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Memory efficient Django Queryset Iterator

Author:
WoLpH
Posted:
March 3, 2010
Language:
Python
Version:
1.1
Tags:
queryset iterator memory gc
Score:
10 (after 10 ratings)

While checking up on some cronjobs at YouTellMe we had some problems with large cronjobs that took way too much memory. Since Django normally loads all objects into it's memory when iterating over a queryset (even with .iterator, although in that case it's not Django holding it in it's memory, but your database client) I needed a solution that chunks the querysets so they're only keeping a small subset in memory.

Example on how to use it: my_queryset = queryset_iterator(MyItem.objects.all()) for item in my_queryset: item.do_something()

More info on my blog

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import gc

def queryset_iterator(queryset, chunksize=1000):
    '''''
    Iterate over a Django Queryset ordered by the primary key

    This method loads a maximum of chunksize (default: 1000) rows in it's
    memory at the same time while django normally would load all rows in it's
    memory. Using the iterator() method only causes it to not preload all the
    classes.

    Note that the implementation of the iterator does not support ordered query sets.
    '''
    pk = 0
    last_pk = queryset.order_by('-pk')[0].pk
    queryset = queryset.order_by('pk')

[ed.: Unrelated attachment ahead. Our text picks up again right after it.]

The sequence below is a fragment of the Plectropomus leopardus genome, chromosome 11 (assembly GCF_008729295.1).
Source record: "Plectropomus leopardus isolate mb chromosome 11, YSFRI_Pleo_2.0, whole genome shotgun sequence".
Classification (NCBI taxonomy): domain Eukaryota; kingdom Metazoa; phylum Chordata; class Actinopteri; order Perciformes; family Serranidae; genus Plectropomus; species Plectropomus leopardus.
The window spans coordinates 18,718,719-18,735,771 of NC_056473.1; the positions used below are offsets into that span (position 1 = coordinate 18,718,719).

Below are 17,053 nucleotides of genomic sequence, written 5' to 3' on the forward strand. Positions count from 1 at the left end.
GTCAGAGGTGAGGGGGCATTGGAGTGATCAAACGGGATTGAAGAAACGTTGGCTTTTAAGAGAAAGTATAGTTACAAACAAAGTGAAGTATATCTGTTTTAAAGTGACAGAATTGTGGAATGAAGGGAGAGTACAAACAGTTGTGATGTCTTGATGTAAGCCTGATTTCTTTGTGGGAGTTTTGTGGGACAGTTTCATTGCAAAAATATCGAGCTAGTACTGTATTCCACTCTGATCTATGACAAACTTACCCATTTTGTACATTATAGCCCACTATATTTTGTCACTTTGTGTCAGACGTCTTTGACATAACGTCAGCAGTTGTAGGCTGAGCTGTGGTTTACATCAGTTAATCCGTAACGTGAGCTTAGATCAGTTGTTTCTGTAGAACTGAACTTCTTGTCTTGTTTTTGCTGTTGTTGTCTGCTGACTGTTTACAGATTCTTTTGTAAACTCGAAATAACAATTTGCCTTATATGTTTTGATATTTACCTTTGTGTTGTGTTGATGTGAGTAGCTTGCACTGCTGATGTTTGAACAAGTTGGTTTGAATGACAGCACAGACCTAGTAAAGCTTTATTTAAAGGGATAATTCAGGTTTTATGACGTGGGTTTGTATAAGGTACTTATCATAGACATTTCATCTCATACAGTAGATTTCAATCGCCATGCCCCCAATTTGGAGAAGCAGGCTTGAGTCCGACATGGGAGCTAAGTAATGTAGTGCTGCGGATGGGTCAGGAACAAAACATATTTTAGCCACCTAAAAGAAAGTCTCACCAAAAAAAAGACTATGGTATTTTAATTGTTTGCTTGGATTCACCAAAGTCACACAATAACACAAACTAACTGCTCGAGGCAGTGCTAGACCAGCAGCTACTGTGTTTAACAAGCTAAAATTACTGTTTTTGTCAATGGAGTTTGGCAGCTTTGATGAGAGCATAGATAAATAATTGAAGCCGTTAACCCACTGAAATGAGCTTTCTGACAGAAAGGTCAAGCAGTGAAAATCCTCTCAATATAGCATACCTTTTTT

while pk < last_pk:
        for row in queryset.filter(pk__gt=pk)[:chunksize]:
            pk = row.pk
            yield row
        gc.collect()

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Comments

guettli (on April 15, 2010):

Django does not load all rows in memory, but it caches the result while iterating over the result. At the end you have everything in memory (if you don't use .iterator()). For most cases this is no problem.

I had memory problems when looping over huge querysets. I solved them with this:

Check connection.queries is empty. settings.DEBUG==True will store all queries there. (Or replace the list with a dummy object, which does not store anything):

from django.db import connection
assert not connection.queries, 'settings.DEBUG=True?'

Use queryset.iterator() to disable the internal cache.

Use values_list() if you know you need only some values.

#

barthed (on September 8, 2010):

Thanks. It saved my day!

The only issue I encountered is that the function throws an exception when the queryset is empty (no result).

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tomgruner (on November 17, 2010):

Thanks, this worked great for a table I have with 250,000 rows in it!

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